I’ve seen this comparison made a lot lately and still haven’t figured out why the Gingrich and Perry boomlets of 2012 should be a useful baseline for measuring the Trump boomlet this year. The dynamics of the two campaigns are completely different, as was/is the rise of the three candidates. Gingrich was pretty much a pure “Not Romney” choice during his poll honeymoon, who ultimately failed to turn his South Carolina win into a serious threat to Mitt when he lost the Florida primary a few weeks later. Perry was a guy righties got excited about early, then gradually gave up on after he crapped the bed at several debates. He was never a threat in any primary. Both of them were creatures of a race defined by a single question, “Is a Romney coronation inevitable?” This race is different — a much bigger, stronger field, for one thing, and a much weaker Romney figure who’s gotten lost in the shuffle in Jeb Bush. And Trump, needless to say, is sui generis, both in his politics and his ability to command a megaphone. Perry and Gingrich were promoted by conservatives who didn’t want to nominate a guy whom they didn’t believe when he said he was “severely conservative.” Trump all but admits that he’s not severely conservative and no one cares — not the conservatives who like him and not the many moderates who do too. He’s a brilliant performer riding a populist wave when all Perry and Gingrich had was a ripple.
So, apples and oranges, in which case there’s no reason to think that the Perry/Gingrich 40-day shelf life should translate to Trump, especially during a news cycle of August doldrums. But this seems like a fitting way to end a week when pretty much everyone finally agreed that Trumpmania isn’t going away soon.
One other reason why Trump has staying power is talk radio. Conservative talkers liked Gingrich in 2012 and really liked Perry, but (apart from Glenn Beck) they’re riding the populist Trumpmania tsunami almost as much as Trump is. The earthquake that created that tsunami: Immigration, of course.
It’s hard to tell whether the hosts actually really like Trump, whose conservative bona fides fall apart the minute the discussion goes beyond immigration, or whether they’re more concerned with pleasing their audience and with keeping the focus on the immigration debate that fires up the base. Trump, after all, has supported many positions antithetical to conservative orthodoxy over the years — universal health care, a pro-choice approach to abortion (since reversed), banning assault weapons, and so forth…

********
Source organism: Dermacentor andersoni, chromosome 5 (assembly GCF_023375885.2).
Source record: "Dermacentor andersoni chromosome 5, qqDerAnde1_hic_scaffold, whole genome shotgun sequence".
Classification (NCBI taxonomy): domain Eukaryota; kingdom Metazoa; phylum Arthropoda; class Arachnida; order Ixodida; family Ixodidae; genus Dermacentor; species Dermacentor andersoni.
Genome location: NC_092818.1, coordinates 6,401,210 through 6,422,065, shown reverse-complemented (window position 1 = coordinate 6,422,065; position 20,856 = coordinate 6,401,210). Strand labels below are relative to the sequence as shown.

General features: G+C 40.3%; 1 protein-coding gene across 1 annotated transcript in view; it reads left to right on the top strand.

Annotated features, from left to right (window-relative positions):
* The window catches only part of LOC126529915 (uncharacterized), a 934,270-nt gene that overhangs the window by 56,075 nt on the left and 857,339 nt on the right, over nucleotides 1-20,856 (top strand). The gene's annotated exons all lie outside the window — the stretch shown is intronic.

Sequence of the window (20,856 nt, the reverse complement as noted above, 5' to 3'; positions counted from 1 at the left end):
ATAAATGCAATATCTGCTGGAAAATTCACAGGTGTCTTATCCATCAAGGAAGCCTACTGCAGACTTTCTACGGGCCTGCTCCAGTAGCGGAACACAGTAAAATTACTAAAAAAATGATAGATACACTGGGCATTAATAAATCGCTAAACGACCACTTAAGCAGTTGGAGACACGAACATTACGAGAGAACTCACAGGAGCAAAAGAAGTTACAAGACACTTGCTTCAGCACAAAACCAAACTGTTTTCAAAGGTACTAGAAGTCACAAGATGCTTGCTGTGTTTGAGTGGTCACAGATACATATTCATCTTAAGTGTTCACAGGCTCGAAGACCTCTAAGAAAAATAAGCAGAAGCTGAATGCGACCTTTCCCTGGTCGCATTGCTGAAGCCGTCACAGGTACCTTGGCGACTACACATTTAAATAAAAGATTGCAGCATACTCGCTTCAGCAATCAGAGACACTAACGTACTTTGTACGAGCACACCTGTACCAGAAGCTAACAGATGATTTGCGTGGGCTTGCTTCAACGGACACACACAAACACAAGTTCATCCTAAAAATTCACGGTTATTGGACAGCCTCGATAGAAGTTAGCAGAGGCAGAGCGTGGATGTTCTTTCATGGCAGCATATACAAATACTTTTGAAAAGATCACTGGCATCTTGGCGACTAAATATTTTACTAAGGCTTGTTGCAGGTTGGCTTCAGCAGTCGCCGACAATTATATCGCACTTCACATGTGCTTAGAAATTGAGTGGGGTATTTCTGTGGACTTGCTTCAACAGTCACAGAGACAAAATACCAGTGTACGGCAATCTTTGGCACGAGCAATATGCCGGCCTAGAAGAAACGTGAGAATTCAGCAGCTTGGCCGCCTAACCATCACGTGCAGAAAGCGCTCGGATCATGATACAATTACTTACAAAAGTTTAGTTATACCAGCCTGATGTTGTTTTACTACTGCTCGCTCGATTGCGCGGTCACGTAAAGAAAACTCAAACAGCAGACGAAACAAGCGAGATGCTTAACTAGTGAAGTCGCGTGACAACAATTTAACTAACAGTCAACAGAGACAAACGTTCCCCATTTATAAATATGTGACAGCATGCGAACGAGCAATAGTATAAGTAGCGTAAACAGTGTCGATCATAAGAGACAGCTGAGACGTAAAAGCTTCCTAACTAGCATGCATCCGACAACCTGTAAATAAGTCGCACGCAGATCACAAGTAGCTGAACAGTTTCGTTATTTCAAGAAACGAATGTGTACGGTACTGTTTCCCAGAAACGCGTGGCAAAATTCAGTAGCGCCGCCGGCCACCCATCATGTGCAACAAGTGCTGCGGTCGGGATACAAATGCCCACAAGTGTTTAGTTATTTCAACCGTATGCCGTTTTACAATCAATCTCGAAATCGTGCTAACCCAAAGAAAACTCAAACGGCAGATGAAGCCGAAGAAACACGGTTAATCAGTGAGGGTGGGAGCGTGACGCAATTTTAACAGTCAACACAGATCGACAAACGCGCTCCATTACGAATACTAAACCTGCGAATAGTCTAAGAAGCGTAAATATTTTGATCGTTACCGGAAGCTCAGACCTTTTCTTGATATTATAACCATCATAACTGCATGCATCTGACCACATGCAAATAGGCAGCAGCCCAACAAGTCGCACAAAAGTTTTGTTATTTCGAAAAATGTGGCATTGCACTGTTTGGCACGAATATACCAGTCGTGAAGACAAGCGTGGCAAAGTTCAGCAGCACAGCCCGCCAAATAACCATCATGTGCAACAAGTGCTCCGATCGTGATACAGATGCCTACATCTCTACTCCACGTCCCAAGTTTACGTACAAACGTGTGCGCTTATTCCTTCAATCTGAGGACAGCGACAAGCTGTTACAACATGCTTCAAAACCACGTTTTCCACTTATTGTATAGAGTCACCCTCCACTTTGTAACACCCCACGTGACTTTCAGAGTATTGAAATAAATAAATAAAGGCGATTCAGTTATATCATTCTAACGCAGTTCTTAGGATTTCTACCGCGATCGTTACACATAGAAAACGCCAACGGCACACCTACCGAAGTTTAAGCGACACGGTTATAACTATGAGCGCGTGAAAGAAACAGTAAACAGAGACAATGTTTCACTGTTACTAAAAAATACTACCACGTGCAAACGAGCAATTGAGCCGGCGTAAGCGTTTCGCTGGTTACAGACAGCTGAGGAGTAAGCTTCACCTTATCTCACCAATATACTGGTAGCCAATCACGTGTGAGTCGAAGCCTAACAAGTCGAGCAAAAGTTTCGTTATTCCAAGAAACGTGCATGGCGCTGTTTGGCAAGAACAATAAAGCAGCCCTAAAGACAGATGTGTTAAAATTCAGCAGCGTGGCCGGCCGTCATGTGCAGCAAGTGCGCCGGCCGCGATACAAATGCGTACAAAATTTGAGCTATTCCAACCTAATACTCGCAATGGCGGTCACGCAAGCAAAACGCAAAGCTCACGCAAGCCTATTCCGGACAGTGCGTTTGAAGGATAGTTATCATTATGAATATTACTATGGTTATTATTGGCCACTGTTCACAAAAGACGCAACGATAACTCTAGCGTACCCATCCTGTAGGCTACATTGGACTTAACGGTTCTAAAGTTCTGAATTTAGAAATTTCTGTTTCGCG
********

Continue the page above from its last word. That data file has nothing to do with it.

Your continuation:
Rick Wilson, a Republican strategist who has come under attack from fellow conservatives for opposing Trump, said that he thought conservative talk radio’s focus on Trump is a ploy to please listeners and keep them tuned in. The conservative media is more crowded than ever with sources of information, and though they still command large audiences, talkers don’t have the same kind of hegemony they once did.
“The get out of jail free card of ‘I’m not with Trump but isn’t he awesome about The Wall/Those Damn Dirty Mexicans/Bush/Megyn Kelly/the media/topic du jour’ is a mighty tiny fig leaf,” Wilson said. “Of course, they’re in the phase where they’ve monetized Trump mania, so they have to keep stoking the story and stirring their audiences with ever-more-grandiose paeans to Trump’s godhood.”
I don’t think it’s about “monetization” as much as staying on the right side of the “Us vs. Them” line. Rush Limbaugh could, I have no doubt, uncork a four-hour monologue on Trump’s conservative heresies at a moment’s notice if called on to do so, but the genius of Trump’s performance so far is how he’s turned his own personal enemies into “our” enemies, and no one’s really immune from that. If Limbaugh went after him, no matter how justifiably, the question would inevitably arise afterward of just whose side Rush is really on. He’s a very wealthy man, after all. He’s been known to make nice with the Bush family. Perhaps there are players behind the scenes who’ve leaned on him to do their bidding. Is he, deep down, really … one of Them? No wonder he stays away from tangling with Trump. Who needs that nonsense?
Since we’re tossing out polls from previous campaigns, though, and trying to match apples to oranges, here’s a fun one from Patrick Ruffini:
Democratic primary polling, 2004. pic.twitter.com/cTHZjA2jZm
— Patrick Ruffini (@PatrickRuffini) August 28, 2015
Is Trump Lieberman? Is he Dean? Or is he Kerry?